Oliver Winchester was born in Boston, on November 30, 1810. He started his career with a clothing company based out of New York City and New Haven, Connecticut. After successfully running this aspect of his business, Winchester began to look for new opportunities. Horace Smith and Daniel Wesson (yes, that “Smith & Wesson” who later formed the Smith & Wesson Revolver Company) acquired and improved a rifle design with the help of shop foreman, Benjamin Tyler Henry. Talk about a genius cluster! In 1855, they began to manufacture what would be known as the “Volcanic” lever-action rifle. The company would become incorporated as the Volcanic Repeating Arms Company; its largest stockholder was Oliver Winchester.
After limited success with this new rifle, Winchester seized the opportunity to take control over the failing company and renamed it the New Haven Arms Company. Although initial returns were slow, Benjamin Henry, the company’s leading engineer, improved the Volcanic repeating rifle’s design by enlarging the frame and magazine to accommodate the all-new brass cased .44 caliber cartridge. This ingenuity put the company on the map, and in 1860, the patent for the infamous Henry rifle was issued. The next six years of production produced over 12,000 Henry, many of which were used in the Civil War. In the following months, Benjamin Henry, angered over what he believed was inadequate compensation, filed a lawsuit for ownership of the company. Oliver Winchester hastenly reorganized the company as the Winchester Repeating Arms Company to circumvent this issue.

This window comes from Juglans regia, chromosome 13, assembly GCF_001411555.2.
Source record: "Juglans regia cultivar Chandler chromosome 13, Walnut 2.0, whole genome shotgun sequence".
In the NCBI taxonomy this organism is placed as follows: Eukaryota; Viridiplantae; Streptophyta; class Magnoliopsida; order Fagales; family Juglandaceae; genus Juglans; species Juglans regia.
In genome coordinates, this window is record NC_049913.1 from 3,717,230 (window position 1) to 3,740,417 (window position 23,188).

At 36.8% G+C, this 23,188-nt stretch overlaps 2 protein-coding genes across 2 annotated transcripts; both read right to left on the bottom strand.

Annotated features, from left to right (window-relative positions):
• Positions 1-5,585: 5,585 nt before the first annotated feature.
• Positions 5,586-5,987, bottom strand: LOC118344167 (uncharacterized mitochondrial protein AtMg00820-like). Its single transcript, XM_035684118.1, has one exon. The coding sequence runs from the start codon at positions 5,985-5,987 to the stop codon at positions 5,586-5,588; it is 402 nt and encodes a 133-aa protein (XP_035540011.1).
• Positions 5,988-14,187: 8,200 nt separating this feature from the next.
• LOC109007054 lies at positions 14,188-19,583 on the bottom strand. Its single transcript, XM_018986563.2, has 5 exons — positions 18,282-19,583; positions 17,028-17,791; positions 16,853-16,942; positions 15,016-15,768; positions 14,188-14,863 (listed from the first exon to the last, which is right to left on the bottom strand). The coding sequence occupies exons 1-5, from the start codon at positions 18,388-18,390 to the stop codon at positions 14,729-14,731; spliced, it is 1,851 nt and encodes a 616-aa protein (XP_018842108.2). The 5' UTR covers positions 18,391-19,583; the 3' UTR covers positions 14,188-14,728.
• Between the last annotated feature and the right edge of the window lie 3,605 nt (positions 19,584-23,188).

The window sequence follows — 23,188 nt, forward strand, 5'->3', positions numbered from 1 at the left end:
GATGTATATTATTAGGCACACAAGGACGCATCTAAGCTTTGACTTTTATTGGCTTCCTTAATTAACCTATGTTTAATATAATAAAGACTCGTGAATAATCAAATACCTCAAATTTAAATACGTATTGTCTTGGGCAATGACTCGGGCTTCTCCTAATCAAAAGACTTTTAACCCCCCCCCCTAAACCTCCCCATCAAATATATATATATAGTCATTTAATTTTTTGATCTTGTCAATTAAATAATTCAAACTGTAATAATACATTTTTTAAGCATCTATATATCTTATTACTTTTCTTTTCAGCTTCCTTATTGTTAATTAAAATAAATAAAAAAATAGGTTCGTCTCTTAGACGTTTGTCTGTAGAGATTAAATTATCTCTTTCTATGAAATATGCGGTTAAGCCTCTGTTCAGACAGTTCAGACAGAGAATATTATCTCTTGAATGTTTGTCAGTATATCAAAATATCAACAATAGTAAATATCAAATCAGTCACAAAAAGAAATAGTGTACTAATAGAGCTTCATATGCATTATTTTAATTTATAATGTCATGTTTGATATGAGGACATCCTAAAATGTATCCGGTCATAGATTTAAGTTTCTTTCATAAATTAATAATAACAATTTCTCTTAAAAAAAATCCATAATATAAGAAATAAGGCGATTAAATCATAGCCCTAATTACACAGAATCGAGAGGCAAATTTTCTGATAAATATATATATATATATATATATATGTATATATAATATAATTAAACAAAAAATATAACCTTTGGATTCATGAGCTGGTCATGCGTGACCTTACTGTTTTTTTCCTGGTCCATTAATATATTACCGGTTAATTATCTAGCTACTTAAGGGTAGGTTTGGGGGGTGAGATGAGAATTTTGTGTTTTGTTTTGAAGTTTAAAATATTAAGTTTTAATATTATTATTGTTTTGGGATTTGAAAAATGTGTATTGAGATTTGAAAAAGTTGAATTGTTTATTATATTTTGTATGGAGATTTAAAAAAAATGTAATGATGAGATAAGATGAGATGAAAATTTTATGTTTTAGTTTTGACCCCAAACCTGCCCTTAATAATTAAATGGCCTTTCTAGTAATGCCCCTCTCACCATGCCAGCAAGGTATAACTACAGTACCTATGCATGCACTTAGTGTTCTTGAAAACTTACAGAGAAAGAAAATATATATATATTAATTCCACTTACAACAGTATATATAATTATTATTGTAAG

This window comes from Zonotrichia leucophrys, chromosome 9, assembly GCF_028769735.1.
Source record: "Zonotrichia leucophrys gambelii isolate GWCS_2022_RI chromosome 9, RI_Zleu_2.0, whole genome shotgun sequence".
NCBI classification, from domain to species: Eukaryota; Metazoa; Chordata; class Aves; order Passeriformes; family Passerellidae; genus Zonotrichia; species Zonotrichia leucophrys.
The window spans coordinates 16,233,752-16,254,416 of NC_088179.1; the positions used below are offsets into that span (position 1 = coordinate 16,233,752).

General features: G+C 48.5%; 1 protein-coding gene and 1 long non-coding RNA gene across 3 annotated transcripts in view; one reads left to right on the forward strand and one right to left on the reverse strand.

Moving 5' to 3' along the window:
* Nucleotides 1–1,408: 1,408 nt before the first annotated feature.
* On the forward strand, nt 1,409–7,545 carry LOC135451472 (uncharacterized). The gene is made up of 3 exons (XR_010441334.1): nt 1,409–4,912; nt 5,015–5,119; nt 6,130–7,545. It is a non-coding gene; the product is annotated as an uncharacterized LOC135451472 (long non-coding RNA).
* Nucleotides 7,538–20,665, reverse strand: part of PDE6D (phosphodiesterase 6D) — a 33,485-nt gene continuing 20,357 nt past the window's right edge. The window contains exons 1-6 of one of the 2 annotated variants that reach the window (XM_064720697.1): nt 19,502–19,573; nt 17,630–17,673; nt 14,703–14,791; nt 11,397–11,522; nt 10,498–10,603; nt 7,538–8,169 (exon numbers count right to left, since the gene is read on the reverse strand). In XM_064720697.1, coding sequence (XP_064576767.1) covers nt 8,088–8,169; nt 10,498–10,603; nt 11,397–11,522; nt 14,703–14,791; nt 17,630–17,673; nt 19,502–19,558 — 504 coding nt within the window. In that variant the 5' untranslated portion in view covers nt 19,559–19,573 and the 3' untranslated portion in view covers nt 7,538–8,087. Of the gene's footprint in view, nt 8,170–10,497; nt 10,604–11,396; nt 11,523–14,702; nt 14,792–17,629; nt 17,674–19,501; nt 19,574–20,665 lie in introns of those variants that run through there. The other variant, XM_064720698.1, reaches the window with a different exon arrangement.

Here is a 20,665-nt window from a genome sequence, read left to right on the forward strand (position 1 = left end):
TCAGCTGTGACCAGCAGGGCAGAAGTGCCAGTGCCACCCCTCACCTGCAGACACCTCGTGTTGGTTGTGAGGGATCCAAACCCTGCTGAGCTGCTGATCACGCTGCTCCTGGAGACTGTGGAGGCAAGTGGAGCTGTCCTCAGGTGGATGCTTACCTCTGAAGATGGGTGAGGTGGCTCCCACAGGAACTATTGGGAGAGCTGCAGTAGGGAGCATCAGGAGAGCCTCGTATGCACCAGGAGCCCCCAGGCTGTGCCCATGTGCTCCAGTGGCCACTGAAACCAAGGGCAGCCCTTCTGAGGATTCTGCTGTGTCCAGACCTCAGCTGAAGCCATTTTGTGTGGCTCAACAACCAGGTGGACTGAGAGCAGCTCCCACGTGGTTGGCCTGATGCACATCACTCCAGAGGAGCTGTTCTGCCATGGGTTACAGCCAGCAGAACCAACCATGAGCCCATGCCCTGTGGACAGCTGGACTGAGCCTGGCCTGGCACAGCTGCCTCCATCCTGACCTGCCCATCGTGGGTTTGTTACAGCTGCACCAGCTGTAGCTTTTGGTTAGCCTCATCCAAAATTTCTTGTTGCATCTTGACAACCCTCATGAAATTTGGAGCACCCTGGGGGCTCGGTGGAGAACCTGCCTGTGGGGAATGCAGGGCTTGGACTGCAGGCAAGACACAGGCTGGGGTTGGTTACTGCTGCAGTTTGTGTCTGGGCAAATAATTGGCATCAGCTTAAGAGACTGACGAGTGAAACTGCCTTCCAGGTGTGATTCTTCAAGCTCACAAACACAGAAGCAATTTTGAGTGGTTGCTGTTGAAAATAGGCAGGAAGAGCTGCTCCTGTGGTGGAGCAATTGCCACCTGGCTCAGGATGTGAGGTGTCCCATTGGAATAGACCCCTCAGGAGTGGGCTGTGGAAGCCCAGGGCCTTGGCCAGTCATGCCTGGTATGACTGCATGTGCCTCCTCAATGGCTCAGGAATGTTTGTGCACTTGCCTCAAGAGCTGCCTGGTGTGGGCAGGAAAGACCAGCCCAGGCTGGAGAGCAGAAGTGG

The Model 1866 soon rolled out as the first Winchester rifle. Based on the Henry rifle, it came with an improved magazine and a wooden forend. In the following years, larger caliber rifles such as the infamous Model 1873, “The Gun That Won The West”, brought more notoriety and foundation to the company. Although Mr. Winchester would miss the opportunity to see his company’s greatest achievements; he passed away in December of 1880.
Winchester Repeating Arms Company’s collaboration with John Browning brought about much success with a host of shotguns, including the still produced Model 1885. The turn of the 20th century hosted a series of new arms developments, many from the top engineer at the time, T.C. Johnson. But it was the start of the First World War that set development and production requirements into full force. The company became a major producer of the .30-06 M1917 Enfield rifle for the United States military, and worked once more with Browning to develop the .50 caliber BMG.